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Business park property 'ventures' into new territory

Often small-business owners find themselves sharing a lobby with other small-business owners and renting a suite or room number.

While it's common for people to eventually own their own homes, renting often seems the only option for small-business owners. And in the world of business, finances are key.

Venture Corporation is about to introduce Snoqualmie to a whole new concept via its Venture Commerce Center: property for sale specifically for the small-business owner who wants to own the space in which his or her business resides.

The Venture Commerce Center is set to open early next year.

"It'll be a professional center," said Todd Berryhill, vice president of development for Venture. "We aim for the small-business owner to be able to realize the advantages of ownership, both economic and business."

In January, Venture Corporation, which has sites nationally, bought property in the Snoqualmie Ridge Business Park.

Company president Robert Eves said that he wanted a center in the greater Seattle area because, "There are thousands of places to rent, but almost none to own."

Using its Venture Commerce Center model - a group of businesses spaces similar to one another in architectural styling - the Venture Corporation developed 35 small properties nestled inside five buildings that are designed for use by private business or medical ownership.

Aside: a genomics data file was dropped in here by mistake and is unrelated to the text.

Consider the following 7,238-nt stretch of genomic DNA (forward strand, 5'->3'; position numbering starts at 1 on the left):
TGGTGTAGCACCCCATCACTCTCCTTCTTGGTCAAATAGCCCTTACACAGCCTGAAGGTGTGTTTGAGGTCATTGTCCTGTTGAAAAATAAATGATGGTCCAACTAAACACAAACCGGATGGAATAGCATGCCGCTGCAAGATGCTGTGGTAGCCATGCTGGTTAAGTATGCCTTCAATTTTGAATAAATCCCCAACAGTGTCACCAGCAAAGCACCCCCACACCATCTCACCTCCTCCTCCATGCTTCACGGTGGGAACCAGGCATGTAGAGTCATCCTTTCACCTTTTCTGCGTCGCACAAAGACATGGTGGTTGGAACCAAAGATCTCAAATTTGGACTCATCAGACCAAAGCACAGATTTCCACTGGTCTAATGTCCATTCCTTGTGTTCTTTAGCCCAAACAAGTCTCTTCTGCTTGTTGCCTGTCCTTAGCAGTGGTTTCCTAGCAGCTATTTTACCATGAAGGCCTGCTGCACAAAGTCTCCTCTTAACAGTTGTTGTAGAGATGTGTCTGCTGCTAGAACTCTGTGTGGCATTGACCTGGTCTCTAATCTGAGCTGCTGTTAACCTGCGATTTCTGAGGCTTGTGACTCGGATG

In comparison, the conventional business-owner model is a multitenant building that has space leased out to individual businesses, Berryhill said.

Most of the Venture Commerce Center properties are designed with two-story offices.

They include private restroom facilities, private parking lots and range in size from about 1,200 to about 2,900 square feet. The properties cost anywhere from about $365,000 to about $765,000.

Though all spaces are still available, Venture's local office sales and leasing specialist Lance Wieland said there is strong interest from a number of people.

Eves noted that his company has found that a business owner who moves from leasing to ownership of a property saves 30-35 percent in expenses.

"You compare the cost of renting and the cost of owning at the end of the year and you're way out ahead as an owner," Eves said.

However, the cost of moving into a new building and taking ownership of it is still expensive, he said.

Many companies sign up for a deferred-payment option to balance the costs.

"I think every town needs it because it's a terrific opportunity for business owners to realize the economic advantages," Berryhill said.

The idea of business owners owning their property is a relatively new one, Berryhill said.

Venture built it's first property to sell to business owners in 2002. Since then, it has already completed 1,200 similar properties.

"For one reason or another, this is just a new paradigm for real estate," Berryhill said.

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